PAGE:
Part 1 – Eggers on your face

Goddamit, Robert Eggers, sit down – we need to talk.

Yes, your work on The Lighthouse was fantastic, and I have to admit, opening the door for me to Symbolists like Gustav Moreau and Jean Delville was a revelation. But you and I need to have a frank “sit backwards on the chair and rap” conversation. No, I’m not mad, Robert – I’m just disappointed.

We need to talk about the difference between homage and check-out-the-copper-wiring-on-this-house brand of theft. 

The Lighthouse The Wingless Homage versus Theft drink
Black turtlenecks on, dork, we’re doing movie stuff!


Part 2 – You’re just making them Immortal

While laying low from Covid19 and being only mildly annoyed that my xfinity account suddenly won’t let me login (ironically, after providing a more secure email) – I perused Amazon’s criminally-underrated lineup and landed on The Lighthouse

And boom – I had my new rabbit-hole. The Lighthouse is an exceptionally lush film, shot on period-appropriate materials. The black and white (and fiercely lit) movie’s tone is somber at best, downright Eldritch at worst – supported by fantastic performances by Willam Dafoe and Robert Pattinson that turn an otherwise arthouse-y movie into an intimate and arresting stage play. 

Inset in the film’s fantastic production is a mood that is clearly being hit with accuracy and precision by every discipline… Eeeeexcept for the moments where the film flat-out wears its influences on its sleeve… and on the band of its underwear… and tattooed on its face. The inspiration isn’t obvious, it’s incandescent

The most egregious moment of theft in The Lighthouse – and the inspiration for this post – is a whole shot (for sketch) remake of the drawing Hypnos by Sascha Schneider. Take a look at the picture, the framing, the lighting, the posing.

Now, here is a direct scene from the movie. It’s subtle… reaaaaally subtle – but eagle-eyed viewers may notice IT’S A CARBON COPY. 

The Lighthouse Homage versus Theft The Wingless John Burnett Hypnos Sascha Schneider
Boo this man! Booooo!

The framing, the lighting, the subjects. Paltry microchanges notwithstanding… It’s just. The Damn. Drawing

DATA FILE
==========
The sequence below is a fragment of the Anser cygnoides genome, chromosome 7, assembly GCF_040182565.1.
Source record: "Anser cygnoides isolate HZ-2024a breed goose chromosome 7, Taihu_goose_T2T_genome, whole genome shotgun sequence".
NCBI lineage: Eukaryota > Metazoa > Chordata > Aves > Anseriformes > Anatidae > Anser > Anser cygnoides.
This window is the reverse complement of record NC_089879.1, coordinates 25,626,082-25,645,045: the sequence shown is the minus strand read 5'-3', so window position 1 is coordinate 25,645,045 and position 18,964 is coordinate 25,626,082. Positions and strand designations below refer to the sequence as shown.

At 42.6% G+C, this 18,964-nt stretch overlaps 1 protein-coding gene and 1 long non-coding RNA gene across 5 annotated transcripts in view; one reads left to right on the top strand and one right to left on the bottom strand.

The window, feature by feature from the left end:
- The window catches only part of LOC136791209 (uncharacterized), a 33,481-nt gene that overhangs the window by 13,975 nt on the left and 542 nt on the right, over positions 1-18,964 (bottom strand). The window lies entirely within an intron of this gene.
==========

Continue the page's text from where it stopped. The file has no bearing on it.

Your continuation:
Let’s explore why that’s a crime… for both parties.

The Lighthouse The Wingless Homage versus Homage
The Green Goblin and Batman in happier times


Part 3 – You’re just making them Immortal

Let’s presume every artist works for one single currency, and that currency is called Immortality. The longer you are known for, and by the greatest number of people, the greater your Immortality profits. 

As an Artist, one of the things you are trying to amass (consciously or unwittingly) is the greatest trove of Immortality you can before the bank – curiously – freezes all possible investments by you. At a certain point, and for clarity’s sake, let’s call this point Death, the only investments into your Immortality are by people other than you.

Every time you copy somebody’s work as an influence without a single cell of deviation, all you’re doing is added to the original artist’s Immortality bank account. Not yours. Theirs. 

Not that some Artists don’t deserve their eternal exaltation, but… don’t you deserve it too? After all, who is fighting for your memory, if not you? 

For every moment you are copying somebody else, nobody will be copying you.

That Immortality chump-change you are throwing at the originators is best spent reinvested into you. Or, if you are bankrupt a proper sense of self-worth, consider why you’re diluting the original artist’s work with the Crystal Pepsi version of whatever brilliance moved you in the first place? 

Copying without alteration is not homage, it is theft. 

Therefore, one must endeavor to be a much more artful thief.

The Lighthouse The Wingless Homage versus Willam Dafoe
Thanks, Slick Willy, I write good ‘n junk


Part 4 – The New Mutants